The aim of a performance based regulatory systems is to improve performance. If the tools used become those that blame and shame, then that system is not working. Nothing, I’m saying here isn’t already written-up in the annals of quality management. People have been wrestling over different methods for 60 years, at least.

The current Ofsted’s grading scheme is poor and unimaginative.

[1] https://www.gov.uk/government/publications/education-inspection-framework/education-inspection-framework


Grammar schools. Don’t talk to me about grammar schools. I hear one of the Tory leadership contenders is touting the return of grammar schools[1]. Ironically, he’s also talking as if he believes in meritocracy. Apparently, he didn’t mean a universal return of selection in education but only expansion in areas where selection already exists. Maybe his double-take was because there remains evidence that selective education entrenches the divisions in our society. There’s a vestige of community snobbery that is served by dividing school children at age 11 years. This has always been popular amongst committed Tory voters.

The false narrative that grammar schools create social mobility is for the birds. Much of the entrenched views on this subject are the result of stereotypes that portray images of comprehensive schools and grammar schools as being like a comparison between Grange Hill[2] and Hogwarts[3].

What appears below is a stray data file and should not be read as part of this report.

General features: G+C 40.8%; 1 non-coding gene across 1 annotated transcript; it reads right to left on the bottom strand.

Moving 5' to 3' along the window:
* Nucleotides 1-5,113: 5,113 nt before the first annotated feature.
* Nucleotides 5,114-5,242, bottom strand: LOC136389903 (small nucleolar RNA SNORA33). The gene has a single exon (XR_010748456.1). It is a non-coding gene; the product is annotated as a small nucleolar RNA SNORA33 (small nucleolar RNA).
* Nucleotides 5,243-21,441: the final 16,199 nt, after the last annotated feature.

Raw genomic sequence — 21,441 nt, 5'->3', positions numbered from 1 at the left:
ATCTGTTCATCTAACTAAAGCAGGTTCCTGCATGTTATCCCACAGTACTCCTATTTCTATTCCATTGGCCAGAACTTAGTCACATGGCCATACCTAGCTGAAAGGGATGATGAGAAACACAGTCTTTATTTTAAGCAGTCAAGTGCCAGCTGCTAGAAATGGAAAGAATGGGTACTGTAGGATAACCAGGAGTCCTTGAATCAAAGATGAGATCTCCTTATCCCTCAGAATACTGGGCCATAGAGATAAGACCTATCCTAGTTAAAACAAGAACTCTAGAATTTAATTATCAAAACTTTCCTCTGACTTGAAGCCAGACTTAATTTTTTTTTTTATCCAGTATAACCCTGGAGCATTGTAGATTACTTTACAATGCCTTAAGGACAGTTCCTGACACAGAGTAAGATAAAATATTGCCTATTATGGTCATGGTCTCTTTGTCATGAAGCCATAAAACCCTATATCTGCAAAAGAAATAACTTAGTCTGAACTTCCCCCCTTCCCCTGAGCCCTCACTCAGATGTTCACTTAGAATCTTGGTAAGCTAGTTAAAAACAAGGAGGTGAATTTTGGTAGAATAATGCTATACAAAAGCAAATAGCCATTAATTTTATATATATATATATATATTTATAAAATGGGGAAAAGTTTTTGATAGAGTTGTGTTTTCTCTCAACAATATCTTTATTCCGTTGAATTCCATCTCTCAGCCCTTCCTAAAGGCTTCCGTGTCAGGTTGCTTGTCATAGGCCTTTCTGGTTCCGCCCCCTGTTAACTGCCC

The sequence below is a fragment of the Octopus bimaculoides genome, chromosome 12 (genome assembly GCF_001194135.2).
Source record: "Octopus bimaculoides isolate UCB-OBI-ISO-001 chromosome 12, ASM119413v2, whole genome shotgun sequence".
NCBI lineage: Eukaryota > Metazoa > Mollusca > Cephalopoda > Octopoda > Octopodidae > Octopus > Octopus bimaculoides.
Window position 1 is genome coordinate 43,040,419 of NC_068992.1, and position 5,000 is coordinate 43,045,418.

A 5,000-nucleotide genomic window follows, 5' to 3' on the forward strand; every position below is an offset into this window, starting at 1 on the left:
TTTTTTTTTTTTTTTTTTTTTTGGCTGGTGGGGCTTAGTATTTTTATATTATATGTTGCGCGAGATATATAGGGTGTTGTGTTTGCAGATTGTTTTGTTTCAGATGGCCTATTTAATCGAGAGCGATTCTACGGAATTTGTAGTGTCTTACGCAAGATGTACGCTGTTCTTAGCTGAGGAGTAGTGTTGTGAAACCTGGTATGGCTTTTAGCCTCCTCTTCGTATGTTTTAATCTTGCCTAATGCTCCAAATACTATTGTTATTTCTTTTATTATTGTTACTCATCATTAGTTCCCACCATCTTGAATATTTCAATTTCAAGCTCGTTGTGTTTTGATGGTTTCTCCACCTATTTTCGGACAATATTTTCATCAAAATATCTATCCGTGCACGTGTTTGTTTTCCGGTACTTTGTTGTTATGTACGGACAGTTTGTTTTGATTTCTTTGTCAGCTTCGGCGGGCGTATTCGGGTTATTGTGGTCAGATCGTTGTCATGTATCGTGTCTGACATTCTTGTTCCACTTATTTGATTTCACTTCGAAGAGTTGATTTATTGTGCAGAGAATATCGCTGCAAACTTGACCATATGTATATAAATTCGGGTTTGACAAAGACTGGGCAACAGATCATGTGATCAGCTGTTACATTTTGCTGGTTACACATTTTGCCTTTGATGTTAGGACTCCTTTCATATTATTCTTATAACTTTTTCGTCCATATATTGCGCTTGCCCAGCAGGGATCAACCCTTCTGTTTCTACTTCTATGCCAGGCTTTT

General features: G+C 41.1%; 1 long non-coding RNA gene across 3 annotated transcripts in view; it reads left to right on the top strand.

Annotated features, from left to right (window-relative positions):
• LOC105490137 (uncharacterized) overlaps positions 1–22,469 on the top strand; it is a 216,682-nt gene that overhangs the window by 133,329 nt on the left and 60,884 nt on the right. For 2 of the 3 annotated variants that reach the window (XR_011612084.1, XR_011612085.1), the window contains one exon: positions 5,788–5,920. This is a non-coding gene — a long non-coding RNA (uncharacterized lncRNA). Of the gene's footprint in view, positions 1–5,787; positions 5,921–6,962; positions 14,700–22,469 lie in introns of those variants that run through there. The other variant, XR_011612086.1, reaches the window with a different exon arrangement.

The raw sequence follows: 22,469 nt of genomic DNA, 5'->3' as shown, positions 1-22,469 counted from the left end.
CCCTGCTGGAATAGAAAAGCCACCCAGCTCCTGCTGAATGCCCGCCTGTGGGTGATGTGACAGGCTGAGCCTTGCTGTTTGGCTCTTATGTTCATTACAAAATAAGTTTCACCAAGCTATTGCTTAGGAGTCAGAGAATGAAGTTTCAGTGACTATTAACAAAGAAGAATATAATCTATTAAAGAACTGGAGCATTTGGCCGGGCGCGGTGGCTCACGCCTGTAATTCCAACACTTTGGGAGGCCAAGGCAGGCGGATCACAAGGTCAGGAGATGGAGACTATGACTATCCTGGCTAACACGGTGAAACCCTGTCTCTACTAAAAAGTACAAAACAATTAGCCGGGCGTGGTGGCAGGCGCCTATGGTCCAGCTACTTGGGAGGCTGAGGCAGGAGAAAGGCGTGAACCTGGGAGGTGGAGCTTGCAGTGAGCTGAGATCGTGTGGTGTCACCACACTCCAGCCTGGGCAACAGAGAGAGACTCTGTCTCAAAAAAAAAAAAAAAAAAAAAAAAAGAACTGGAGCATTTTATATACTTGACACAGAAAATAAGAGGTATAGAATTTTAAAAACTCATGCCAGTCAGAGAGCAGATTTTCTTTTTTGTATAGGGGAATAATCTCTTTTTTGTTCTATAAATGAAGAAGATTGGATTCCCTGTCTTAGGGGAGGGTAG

Now, I will not get trapped in the myth that all grammar schools are bad, and all comprehensive schools are good on some higher ethical level. In most situations parents are going to seek the best state school opportunities, in their area, for their children. Those children will thrive in well-funded and well-run schools of either kind.

The circular argument that the grammar school experience “worked for me” is often a way society’s divisions are perpetuated through the generations. It’s self-fulfilling. We must ask – Should the children of doctors be more likely to become doctors? Should the children of teachers be more likely to become teachers? Should the children of politicians be more likely to become politicians?